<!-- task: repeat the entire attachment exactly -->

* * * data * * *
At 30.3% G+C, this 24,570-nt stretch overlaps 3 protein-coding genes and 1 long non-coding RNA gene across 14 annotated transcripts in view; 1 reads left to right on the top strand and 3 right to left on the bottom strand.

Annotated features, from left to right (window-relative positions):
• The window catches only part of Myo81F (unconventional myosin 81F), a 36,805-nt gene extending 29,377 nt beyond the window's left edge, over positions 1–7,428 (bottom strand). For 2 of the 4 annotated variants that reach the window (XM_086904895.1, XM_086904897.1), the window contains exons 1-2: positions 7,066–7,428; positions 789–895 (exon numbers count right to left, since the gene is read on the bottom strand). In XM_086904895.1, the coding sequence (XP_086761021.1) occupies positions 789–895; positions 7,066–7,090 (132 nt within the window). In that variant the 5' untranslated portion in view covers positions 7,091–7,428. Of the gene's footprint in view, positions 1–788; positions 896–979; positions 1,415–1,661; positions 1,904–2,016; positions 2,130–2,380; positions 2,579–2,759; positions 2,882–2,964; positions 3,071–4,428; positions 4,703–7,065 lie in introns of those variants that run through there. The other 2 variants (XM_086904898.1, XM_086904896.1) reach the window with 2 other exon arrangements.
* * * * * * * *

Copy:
At 30.3% G+C, this 24,570-nt stretch overlaps 3 protein-coding genes and 1 long non-coding RNA gene across 14 annotated transcripts in view; 1 reads left to right on the top strand and 3 right to left on the bottom strand.

Annotated features, from left to right (window-relative positions):
• The window catches only part of Myo81F (unconventional myosin 81F), a 36,805-nt gene extending 29,377 nt beyond the window's left edge, over positions 1–7,428 (bottom strand). For 2 of the 4 annotated variants that reach the window (XM_086904895.1, XM_086904897.1), the window contains exons 1-2: positions 7,066–7,428; positions 789–895 (exon numbers count right to left, since the gene is read on the bottom strand). In XM_086904895.1, the coding sequence (XP_086761021.1) occupies positions 789–895; positions 7,066–7,090 (132 nt within the window). In that variant the 5' untranslated portion in view covers positions 7,091–7,428. Of the gene's footprint in view, positions 1–788; positions 896–979; positions 1,415–1,661; positions 1,904–2,016; positions 2,130–2,380; positions 2,579–2,759; positions 2,882–2,964; positions 3,071–4,428; positions 4,703–7,065 lie in introns of those variants that run through there. The other 2 variants (XM_086904898.1, XM_086904896.1) reach the window with 2 other exon arrangements.